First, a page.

The Appearance tab controls the “real” rendered look of the material. When you create a new “Generic” material you will get access to a base color, glossiness, textures, reflectivity, transparency, cutouts, self-illumination, bumps and tint.
Certain materials use “Autodesk Materials” rather than generic materials. While these materials have good intentions, they often end up limiting and confusing designers since they do not expose all the material parameters. If you do not see the typical material Appearance properties (Generic, Reflectivity, Transparency, Cutouts, etc), you can delete the material and make your own from scratch. In the next article, we will examine why Autodesk Materials should be avoided.
Material Appearance Assets
Assets are an advanced feature of Revit that require additional clarification. Assets were introduced in Revit 2013. Each asset is a collection of material properties that you can use to apply to multiple materials.
The illustration below shows which tabs in the Material Browser are controlled by Material or Asset definitions.
In our case, we will be looking specifically at material Appearance Assets. These kinds of assets include all the properties on the Appearance tab. These assets also have their own name which is different from the material they reference.
You can see the name of the Appearance Asset and if it is shared with other materials in the Material Appearance Asset information panel show above.
When you create a new material, Revit will automatically create a new Appearance Asset. Revit also lets you save and reuse these Appearance Assets through the Asset Browser.
The Asset browser also comes with a library of pre-made Assets. We do not recommend using these assets “out of the box” since many are tied to Autodesk Materials which have limited material properties, half filled material values, lackluster textures and will likely not fit any company’s naming standards. We recommend creating a company standard Material Appearance Assets library that avoids Autodesk Materials definitions, uses all required material values, your own texture images, as well as proper material and texture naming standards.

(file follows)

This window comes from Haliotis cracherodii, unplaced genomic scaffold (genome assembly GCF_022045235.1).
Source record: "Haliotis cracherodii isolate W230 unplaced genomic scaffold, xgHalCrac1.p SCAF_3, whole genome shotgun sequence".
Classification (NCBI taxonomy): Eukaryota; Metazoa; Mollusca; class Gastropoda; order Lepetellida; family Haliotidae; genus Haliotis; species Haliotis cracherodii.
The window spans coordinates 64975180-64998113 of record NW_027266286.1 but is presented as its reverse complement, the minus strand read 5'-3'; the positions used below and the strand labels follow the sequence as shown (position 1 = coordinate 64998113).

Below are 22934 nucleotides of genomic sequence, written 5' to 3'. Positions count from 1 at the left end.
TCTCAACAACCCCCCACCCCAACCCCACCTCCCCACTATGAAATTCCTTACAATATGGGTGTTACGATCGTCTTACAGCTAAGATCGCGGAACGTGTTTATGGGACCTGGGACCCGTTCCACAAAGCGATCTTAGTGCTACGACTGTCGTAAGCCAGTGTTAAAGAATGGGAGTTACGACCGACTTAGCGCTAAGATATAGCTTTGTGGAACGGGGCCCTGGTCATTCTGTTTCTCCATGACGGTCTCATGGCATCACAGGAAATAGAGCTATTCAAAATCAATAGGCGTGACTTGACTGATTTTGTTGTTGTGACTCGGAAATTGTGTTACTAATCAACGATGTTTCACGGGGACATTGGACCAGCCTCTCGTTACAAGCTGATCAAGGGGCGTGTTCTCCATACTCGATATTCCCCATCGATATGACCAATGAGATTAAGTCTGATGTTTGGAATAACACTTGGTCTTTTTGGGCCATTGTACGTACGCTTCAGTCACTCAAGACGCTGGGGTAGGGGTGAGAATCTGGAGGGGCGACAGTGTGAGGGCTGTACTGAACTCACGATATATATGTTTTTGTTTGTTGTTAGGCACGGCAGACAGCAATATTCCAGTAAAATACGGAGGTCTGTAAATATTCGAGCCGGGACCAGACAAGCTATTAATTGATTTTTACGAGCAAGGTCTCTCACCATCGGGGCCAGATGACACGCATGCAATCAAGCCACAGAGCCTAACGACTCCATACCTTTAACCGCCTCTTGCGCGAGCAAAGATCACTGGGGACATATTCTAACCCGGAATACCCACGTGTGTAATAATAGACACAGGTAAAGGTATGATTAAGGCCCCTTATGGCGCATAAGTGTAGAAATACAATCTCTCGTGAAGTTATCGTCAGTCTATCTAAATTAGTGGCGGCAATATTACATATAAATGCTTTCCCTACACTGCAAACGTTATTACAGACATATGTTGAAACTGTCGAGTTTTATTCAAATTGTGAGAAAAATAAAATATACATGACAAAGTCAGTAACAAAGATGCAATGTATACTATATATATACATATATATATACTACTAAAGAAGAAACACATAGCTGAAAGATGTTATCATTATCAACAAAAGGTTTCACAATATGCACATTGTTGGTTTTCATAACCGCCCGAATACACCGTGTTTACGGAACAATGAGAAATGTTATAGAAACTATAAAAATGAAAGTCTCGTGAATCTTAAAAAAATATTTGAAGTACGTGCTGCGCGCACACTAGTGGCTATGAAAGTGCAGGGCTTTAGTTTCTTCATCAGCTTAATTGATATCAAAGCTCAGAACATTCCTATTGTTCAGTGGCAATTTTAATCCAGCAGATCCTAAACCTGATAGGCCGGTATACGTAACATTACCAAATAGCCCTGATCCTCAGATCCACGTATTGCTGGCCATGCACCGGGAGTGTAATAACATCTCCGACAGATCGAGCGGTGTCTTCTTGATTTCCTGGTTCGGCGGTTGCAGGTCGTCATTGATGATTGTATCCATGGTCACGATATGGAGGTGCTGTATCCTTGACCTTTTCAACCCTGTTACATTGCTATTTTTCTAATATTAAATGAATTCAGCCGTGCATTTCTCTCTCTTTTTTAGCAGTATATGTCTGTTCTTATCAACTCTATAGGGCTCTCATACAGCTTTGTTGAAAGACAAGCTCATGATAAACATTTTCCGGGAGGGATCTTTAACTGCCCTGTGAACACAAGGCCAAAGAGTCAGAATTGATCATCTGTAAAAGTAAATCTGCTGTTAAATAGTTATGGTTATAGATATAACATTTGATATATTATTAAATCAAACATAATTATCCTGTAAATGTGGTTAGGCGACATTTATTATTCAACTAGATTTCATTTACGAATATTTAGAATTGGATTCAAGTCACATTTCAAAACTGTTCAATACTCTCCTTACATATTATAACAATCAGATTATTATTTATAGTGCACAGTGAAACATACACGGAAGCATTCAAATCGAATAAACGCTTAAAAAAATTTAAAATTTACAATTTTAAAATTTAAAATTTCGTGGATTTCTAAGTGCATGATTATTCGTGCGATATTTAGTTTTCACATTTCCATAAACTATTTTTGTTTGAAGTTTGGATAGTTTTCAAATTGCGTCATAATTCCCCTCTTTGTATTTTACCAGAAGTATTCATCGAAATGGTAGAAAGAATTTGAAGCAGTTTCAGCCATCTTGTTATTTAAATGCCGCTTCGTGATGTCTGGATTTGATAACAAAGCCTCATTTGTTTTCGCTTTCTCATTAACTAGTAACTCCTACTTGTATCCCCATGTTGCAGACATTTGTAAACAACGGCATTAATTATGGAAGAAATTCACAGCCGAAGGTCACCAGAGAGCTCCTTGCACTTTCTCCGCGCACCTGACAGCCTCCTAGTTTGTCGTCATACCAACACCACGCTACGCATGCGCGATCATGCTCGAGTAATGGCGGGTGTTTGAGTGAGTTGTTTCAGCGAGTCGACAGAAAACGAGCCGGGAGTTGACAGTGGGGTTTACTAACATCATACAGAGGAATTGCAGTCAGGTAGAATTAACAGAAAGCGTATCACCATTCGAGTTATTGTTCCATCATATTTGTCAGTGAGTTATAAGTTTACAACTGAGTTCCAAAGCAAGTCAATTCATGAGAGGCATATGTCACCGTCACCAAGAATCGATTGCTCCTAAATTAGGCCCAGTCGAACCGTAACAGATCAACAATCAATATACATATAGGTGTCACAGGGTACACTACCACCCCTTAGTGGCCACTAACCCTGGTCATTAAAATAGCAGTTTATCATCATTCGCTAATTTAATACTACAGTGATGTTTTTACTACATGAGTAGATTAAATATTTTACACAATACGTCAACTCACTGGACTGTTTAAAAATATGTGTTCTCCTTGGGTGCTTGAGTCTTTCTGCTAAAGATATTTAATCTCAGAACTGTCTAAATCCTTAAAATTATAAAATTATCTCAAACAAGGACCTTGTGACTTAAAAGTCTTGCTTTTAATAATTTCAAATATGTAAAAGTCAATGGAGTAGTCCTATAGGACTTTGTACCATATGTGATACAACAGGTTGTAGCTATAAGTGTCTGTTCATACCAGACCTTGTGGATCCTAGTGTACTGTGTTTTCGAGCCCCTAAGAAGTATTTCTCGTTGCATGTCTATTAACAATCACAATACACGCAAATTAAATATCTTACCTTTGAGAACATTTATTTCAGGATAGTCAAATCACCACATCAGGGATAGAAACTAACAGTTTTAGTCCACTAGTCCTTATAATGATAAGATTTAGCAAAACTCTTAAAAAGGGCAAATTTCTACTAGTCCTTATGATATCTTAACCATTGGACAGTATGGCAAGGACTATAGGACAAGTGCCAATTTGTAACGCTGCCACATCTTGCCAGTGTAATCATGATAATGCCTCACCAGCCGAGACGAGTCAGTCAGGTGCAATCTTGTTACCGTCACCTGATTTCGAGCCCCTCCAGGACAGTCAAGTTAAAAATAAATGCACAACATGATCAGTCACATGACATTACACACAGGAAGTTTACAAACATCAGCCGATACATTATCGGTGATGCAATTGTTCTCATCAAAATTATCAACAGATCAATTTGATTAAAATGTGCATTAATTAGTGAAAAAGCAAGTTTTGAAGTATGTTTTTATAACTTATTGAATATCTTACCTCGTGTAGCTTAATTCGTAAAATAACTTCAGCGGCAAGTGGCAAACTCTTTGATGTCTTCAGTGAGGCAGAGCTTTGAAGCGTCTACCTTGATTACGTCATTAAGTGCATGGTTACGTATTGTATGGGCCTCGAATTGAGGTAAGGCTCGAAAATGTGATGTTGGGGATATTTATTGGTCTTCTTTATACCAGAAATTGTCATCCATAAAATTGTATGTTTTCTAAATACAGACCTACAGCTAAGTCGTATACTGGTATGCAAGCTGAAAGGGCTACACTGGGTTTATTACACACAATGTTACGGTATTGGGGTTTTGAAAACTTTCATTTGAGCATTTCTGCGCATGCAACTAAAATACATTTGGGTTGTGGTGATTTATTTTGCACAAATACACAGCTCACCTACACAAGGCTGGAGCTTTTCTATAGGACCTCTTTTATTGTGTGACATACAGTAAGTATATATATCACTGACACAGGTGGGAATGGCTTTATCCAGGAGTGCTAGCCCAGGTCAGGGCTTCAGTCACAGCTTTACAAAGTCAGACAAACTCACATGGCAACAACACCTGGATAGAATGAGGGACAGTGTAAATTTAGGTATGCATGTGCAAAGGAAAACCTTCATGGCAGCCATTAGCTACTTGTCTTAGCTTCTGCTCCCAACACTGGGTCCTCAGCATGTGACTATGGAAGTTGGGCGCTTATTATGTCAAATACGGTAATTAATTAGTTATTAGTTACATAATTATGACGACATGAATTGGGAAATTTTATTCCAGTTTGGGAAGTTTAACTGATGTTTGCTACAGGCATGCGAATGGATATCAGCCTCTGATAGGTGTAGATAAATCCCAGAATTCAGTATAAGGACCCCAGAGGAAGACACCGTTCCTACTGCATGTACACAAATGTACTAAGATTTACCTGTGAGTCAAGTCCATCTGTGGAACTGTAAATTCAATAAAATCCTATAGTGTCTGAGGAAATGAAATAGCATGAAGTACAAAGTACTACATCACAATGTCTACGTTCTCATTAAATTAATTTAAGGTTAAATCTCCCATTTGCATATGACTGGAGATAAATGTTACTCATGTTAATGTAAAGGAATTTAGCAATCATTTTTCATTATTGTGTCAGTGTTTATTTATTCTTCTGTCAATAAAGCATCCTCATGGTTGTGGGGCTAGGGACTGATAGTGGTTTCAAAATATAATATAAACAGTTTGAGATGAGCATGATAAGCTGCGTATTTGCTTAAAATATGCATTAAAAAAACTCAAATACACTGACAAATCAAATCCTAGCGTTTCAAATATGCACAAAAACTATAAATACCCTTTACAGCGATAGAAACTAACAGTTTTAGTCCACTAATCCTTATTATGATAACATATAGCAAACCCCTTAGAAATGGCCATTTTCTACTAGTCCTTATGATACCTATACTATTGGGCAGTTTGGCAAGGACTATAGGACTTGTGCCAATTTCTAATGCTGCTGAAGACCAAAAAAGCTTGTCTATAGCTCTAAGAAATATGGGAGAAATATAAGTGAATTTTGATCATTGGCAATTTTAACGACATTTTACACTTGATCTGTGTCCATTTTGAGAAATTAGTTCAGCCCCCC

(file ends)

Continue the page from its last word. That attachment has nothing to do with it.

You can access the Material Asset libraries in Revit in two ways: the “Asset Browser” button or the “Replace Asset” button shown below.
You may be wondering why the definition of Material Appearances is duplicated in the Asset library. The theory is that it is possible to have multiple materials that look the same, but have different basic properties. For example, your Revit project may have an aluminum chair and aluminum studs that have the same visual look, but come from different manufacturers and have different cost and model numbers. Revit tries to alleviate this by providing you the ability to give multiple materials different identities and graphic information, but the same visual information. Revit also provides the ability to combine different Assets for Appearance, Physical and Thermal characteristics, but this is beyond the scope of this blog post.
The name of the Material Asset is located right under the Material tabs. You can change this name in the Appearance > Information section. Generally speaking, the name of the Appearance Asset Name should be the same as your Material Name.
If you do not appropriately rename your Appearance Asset names, it can create complex problems down the line (we will go further into this topic in the next article). Our recommendation is to appropriately rename Appearance Asset names for every material rather than keeping the “Generic(1)” Asset names. Establishing an office standard material library with proper naming standards will resolve a lot of these issues.
Now that you are aware of the three levels of Revit materials, you should be able to better understand why Revit materials behave the way they do. Let us know if you have any more questions in the comments.